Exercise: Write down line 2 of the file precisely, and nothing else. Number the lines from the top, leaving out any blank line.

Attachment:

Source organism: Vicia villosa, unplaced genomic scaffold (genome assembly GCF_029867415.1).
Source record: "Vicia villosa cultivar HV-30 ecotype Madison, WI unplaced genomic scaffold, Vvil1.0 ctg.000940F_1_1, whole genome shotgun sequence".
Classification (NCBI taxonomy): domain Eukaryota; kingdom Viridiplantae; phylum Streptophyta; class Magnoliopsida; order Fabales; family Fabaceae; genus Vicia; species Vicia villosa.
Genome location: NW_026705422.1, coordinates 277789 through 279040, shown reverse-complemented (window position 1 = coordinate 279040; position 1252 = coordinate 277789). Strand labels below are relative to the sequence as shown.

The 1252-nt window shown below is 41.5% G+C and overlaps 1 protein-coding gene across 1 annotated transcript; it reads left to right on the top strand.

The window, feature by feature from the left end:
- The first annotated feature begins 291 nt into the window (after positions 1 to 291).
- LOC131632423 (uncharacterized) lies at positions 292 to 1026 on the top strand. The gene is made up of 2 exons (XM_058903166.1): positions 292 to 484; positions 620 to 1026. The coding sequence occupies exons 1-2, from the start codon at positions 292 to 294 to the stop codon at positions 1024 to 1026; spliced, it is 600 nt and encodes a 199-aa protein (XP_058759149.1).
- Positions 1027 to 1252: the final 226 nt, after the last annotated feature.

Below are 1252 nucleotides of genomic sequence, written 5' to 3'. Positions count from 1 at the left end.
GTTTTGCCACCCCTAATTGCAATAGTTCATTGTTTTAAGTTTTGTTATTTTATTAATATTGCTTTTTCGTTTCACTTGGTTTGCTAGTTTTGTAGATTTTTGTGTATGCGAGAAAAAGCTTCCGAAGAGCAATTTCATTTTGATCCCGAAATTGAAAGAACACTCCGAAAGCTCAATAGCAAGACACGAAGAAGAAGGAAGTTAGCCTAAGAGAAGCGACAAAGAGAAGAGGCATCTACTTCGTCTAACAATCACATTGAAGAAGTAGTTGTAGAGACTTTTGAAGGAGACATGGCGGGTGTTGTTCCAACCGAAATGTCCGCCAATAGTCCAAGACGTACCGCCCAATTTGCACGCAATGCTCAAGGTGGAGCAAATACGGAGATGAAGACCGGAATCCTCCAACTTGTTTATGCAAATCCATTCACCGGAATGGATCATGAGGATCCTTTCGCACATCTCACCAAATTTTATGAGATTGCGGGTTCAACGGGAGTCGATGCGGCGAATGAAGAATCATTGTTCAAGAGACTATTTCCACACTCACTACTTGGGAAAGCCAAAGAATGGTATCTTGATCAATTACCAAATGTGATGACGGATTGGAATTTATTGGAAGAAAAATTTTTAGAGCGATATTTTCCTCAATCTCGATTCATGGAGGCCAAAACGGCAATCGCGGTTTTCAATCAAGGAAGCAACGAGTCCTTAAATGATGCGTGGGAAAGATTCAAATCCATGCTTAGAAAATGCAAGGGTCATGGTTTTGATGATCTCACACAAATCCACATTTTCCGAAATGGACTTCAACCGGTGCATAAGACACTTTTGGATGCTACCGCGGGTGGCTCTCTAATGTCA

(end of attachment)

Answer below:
Source record: "Vicia villosa cultivar HV-30 ecotype Madison, WI unplaced genomic scaffold, Vvil1.0 ctg.000940F_1_1, whole genome shotgun sequence".